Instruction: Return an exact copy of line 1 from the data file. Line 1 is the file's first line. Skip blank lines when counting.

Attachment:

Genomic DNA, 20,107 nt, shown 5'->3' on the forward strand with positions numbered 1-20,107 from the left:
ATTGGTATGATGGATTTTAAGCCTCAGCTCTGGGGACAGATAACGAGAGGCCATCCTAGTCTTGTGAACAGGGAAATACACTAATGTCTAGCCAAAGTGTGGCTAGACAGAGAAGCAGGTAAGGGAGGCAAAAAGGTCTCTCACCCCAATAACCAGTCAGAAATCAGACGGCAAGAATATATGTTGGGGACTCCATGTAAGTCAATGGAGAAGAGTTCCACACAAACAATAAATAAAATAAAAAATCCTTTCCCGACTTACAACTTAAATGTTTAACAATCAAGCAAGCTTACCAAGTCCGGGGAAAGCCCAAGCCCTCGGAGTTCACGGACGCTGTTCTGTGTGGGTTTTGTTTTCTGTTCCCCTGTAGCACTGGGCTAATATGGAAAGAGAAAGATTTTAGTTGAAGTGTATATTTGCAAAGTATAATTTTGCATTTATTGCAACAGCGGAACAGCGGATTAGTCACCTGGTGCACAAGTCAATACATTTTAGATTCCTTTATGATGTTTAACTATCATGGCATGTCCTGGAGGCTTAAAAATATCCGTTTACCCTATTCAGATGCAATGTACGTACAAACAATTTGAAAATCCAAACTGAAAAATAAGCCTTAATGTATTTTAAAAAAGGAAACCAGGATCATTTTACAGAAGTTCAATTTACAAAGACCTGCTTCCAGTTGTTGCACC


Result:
Genomic DNA, 20,107 nt, shown 5'->3' on the forward strand with positions numbered 1-20,107 from the left: